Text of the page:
Statin medications are often prescribed for lowering cholesterol levels. Unfortunately, they’re also prone to interacting with supplements and even some types of food. Here are six foods and supplements to avoid if you’re taking a statin.
If you’ve been diagnosed with an elevated cholesterol level and it hasn’t responded to diet, there’s a good chance your doctor has prescribed a statin medication for you at some point. Statins are one of the most effective treatments for elevated cholesterol, although some people have difficult tolerating them due to their side effects which can include muscle aches and liver inflammation. Statins can also be tricky medications to take because they can interact with other prescription medications and even some common diet, nutritional, and herbal supplements. Here are some important interactions you need to be aware of if you’re taking statin medications.
Vitamin A interacts with statins.
Taking vitamin A in supplement form isn’t a good idea if you’re taking a statin medication. One study showed that people who took vitamin A supplements while taking statins experienced a rise in their vitamin A levels. Vitamin A is a fat soluble vitamin which isn’t easily eliminated by the body – so it’s best to lay off of vitamin A supplements while taking statins.
Some fruit juices interact with statins.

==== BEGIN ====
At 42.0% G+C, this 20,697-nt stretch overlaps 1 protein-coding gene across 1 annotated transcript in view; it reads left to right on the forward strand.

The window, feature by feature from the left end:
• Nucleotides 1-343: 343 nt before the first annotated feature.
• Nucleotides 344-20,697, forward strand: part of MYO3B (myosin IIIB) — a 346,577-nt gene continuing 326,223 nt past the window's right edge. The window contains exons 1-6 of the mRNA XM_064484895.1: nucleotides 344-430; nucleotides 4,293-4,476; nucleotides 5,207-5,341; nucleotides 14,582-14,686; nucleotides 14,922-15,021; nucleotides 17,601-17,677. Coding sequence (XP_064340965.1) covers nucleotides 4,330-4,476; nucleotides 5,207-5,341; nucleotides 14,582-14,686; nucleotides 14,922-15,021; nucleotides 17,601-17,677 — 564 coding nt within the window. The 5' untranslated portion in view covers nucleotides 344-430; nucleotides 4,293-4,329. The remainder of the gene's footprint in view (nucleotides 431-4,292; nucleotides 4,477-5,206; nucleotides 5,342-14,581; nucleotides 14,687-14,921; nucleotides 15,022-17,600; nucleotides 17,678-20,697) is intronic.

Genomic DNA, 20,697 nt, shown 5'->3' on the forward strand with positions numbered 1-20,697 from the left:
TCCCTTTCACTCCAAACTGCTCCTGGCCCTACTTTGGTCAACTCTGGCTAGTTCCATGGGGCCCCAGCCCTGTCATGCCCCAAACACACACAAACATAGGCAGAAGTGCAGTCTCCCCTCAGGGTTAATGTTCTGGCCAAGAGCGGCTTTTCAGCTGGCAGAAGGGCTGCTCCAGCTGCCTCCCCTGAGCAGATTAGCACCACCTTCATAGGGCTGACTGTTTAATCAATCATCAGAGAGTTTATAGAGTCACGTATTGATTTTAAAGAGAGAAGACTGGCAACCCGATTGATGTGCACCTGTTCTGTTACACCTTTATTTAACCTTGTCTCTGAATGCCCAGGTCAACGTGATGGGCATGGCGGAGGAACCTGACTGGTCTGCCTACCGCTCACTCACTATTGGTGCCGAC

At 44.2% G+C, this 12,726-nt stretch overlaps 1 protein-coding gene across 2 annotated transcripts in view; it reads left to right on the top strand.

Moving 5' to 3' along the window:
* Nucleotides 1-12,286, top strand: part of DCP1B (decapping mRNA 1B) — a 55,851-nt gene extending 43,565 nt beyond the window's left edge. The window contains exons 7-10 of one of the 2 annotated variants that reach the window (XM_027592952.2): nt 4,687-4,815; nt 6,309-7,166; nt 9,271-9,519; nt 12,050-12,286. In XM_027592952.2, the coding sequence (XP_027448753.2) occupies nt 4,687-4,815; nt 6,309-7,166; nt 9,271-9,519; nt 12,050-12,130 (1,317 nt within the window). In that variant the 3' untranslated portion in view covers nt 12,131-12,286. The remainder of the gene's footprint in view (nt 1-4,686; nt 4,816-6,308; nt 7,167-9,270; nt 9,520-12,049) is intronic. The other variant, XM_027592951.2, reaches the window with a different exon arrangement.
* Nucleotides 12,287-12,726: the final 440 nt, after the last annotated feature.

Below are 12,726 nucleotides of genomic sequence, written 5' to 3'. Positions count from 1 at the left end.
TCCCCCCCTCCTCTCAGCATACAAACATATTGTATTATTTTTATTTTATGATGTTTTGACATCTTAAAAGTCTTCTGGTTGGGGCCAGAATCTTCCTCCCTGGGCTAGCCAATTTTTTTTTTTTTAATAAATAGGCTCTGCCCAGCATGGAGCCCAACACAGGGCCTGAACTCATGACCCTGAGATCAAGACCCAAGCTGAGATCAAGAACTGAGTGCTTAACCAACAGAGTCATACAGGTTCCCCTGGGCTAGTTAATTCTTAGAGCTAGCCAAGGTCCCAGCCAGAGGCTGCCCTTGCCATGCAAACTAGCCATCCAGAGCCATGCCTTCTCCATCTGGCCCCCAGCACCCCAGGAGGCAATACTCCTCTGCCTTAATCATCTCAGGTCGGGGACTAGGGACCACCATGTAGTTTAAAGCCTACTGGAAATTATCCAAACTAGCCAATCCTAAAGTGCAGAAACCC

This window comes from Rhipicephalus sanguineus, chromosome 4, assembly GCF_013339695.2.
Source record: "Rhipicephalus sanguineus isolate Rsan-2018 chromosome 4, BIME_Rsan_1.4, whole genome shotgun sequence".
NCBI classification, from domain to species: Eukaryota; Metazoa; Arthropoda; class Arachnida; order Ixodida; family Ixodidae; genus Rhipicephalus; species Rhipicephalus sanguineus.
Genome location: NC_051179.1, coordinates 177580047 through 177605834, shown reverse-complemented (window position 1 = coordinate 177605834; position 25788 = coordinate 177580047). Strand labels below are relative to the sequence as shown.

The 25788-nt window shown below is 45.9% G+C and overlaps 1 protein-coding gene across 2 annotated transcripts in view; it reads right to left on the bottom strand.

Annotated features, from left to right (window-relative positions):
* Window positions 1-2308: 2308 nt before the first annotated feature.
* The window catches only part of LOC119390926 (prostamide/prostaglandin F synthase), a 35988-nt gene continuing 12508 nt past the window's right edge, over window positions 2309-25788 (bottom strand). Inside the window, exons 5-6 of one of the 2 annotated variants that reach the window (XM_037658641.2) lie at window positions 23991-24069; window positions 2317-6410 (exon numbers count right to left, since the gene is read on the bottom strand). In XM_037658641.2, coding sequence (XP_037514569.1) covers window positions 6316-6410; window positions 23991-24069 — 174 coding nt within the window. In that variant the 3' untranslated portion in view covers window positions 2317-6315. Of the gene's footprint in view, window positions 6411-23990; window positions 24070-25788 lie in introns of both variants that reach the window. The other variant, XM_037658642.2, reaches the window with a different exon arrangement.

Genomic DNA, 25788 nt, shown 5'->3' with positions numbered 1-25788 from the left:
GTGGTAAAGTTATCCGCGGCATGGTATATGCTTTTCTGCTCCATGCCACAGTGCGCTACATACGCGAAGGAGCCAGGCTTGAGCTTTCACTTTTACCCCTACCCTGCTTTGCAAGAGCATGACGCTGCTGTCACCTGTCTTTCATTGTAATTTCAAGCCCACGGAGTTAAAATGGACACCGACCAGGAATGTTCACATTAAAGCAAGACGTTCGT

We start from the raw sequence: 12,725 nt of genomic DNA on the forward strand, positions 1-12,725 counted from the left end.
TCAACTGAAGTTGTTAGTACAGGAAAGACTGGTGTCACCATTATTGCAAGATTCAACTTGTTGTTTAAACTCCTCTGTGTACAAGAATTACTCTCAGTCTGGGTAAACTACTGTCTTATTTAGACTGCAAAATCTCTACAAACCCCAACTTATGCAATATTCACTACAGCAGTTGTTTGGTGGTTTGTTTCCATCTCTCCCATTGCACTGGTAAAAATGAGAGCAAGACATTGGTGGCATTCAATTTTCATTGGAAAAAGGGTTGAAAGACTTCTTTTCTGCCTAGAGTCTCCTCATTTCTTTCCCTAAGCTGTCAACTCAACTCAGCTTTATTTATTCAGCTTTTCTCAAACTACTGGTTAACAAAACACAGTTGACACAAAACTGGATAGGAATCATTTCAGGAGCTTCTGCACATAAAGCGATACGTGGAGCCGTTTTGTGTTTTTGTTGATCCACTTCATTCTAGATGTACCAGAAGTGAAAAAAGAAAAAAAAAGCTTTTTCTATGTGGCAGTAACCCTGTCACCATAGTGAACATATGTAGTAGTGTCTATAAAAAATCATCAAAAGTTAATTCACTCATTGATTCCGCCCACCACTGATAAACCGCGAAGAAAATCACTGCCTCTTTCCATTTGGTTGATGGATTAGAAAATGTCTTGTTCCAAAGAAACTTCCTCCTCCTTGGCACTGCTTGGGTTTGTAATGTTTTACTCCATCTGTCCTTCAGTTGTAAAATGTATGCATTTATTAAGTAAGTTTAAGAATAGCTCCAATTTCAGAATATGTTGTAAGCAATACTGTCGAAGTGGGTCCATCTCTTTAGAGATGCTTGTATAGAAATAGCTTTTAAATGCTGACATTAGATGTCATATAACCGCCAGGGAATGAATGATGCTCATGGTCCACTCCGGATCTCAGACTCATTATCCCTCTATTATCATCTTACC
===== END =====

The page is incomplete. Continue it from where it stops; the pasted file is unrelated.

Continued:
Both grapefruit juice and pomegranate juice alter the levels of liver enzymes which break down statin medications – leading to higher statin levels and a greater risk of side effects. It’s best to avoid both of these fruits and their juices if you’re taking statin medications.
St. John’s wort interacts with statins.
St. John’s wort – an herbal supplement sometimes used for depression – has the opposite effect on the liver enzymes that break down medications. It activates them – which can cause a reduction in statin levels. This can cause the medication to not work as well as it should.
Antacids interact with statins.
Common over-the-counter antacids taken for indigestion and heartburn can decrease absorption of statin medications – reducing their effectiveness. If you use antiacids, don’t take them within two hours of taking your daily dose of statin.
Niacin interacts with statins.
Niacin, also known as vitamin B3, is sometimes used in supplemental form to lower cholesterol levels. Although combining a statin medication with niacin can further lower cholesterol levels, the combination of the two may increase the risk of serious statin side effects such as muscle and liver inflammation. Talk to your doctor before taking niacin with statins and don’t do it unless you’re under medical supervision.
Red yeast rice interacts with statins.
Red yeast rice is a supplement sold at many health food stores as a natural way to lower cholesterol levels. This supplement does appear to work – partially because it contains small amounts of natural statins. Combining a prescription statin medication with red yeast rice may elevate overall statin levels and increase the risk of side effects.
The bottom line? Talk to your doctor before using any of these six supplements if you’re being treated with a statin medication for high cholesterol levels and always let your doctor know if you experience muscle pain or weakness while taking cholesterol medication.